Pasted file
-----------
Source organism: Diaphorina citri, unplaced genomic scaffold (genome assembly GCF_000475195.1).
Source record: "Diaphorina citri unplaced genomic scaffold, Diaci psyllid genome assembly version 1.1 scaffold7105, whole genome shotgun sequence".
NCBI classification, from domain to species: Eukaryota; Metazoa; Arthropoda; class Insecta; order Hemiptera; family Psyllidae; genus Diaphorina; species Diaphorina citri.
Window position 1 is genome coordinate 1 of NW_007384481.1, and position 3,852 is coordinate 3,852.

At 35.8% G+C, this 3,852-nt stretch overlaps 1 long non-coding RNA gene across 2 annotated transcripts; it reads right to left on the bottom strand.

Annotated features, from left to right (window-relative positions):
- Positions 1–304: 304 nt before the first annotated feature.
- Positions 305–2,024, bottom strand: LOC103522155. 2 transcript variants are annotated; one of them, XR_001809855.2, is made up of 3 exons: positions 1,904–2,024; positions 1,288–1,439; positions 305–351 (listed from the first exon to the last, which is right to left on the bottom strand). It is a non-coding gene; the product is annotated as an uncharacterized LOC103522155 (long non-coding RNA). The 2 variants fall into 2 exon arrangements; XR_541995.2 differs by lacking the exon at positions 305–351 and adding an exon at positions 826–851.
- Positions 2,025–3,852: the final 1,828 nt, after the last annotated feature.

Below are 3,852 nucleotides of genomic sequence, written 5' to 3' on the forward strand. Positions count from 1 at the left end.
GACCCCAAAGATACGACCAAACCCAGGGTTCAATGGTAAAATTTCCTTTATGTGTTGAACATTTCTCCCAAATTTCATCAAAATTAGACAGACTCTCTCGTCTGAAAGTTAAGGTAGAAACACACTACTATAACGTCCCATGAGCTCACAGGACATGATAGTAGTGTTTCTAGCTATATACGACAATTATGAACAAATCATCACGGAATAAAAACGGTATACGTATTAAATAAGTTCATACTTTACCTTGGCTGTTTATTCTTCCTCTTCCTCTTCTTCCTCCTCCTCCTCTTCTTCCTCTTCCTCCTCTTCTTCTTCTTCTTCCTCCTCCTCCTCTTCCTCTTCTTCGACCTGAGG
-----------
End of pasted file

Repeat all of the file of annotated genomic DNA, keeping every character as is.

Source organism: Diaphorina citri, unplaced genomic scaffold (genome assembly GCF_000475195.1).
Source record: "Diaphorina citri unplaced genomic scaffold, Diaci psyllid genome assembly version 1.1 scaffold7105, whole genome shotgun sequence".
NCBI classification, from domain to species: Eukaryota; Metazoa; Arthropoda; class Insecta; order Hemiptera; family Psyllidae; genus Diaphorina; species Diaphorina citri.
Window position 1 is genome coordinate 1 of NW_007384481.1, and position 3,852 is coordinate 3,852.

At 35.8% G+C, this 3,852-nt stretch overlaps 1 long non-coding RNA gene across 2 annotated transcripts; it reads right to left on the bottom strand.

Annotated features, from left to right (window-relative positions):
- Positions 1–304: 304 nt before the first annotated feature.
- Positions 305–2,024, bottom strand: LOC103522155. 2 transcript variants are annotated; one of them, XR_001809855.2, is made up of 3 exons: positions 1,904–2,024; positions 1,288–1,439; positions 305–351 (listed from the first exon to the last, which is right to left on the bottom strand). It is a non-coding gene; the product is annotated as an uncharacterized LOC103522155 (long non-coding RNA). The 2 variants fall into 2 exon arrangements; XR_541995.2 differs by lacking the exon at positions 305–351 and adding an exon at positions 826–851.
- Positions 2,025–3,852: the final 1,828 nt, after the last annotated feature.

Below are 3,852 nucleotides of genomic sequence, written 5' to 3' on the forward strand. Positions count from 1 at the left end.
GACCCCAAAGATACGACCAAACCCAGGGTTCAATGGTAAAATTTCCTTTATGTGTTGAACATTTCTCCCAAATTTCATCAAAATTAGACAGACTCTCTCGTCTGAAAGTTAAGGTAGAAACACACTACTATAACGTCCCATGAGCTCACAGGACATGATAGTAGTGTTTCTAGCTATATACGACAATTATGAACAAATCATCACGGAATAAAAACGGTATACGTATTAAATAAGTTCATACTTTACCTTGGCTGTTTATTCTTCCTCTTCCTCTTCTTCCTCCTCCTCCTCTTCTTCCTCTTCCTCCTCTTCTTCTTCTTCTTCCTCCTCCTCCTCTTCCTCTTCTTCGACCTGAGG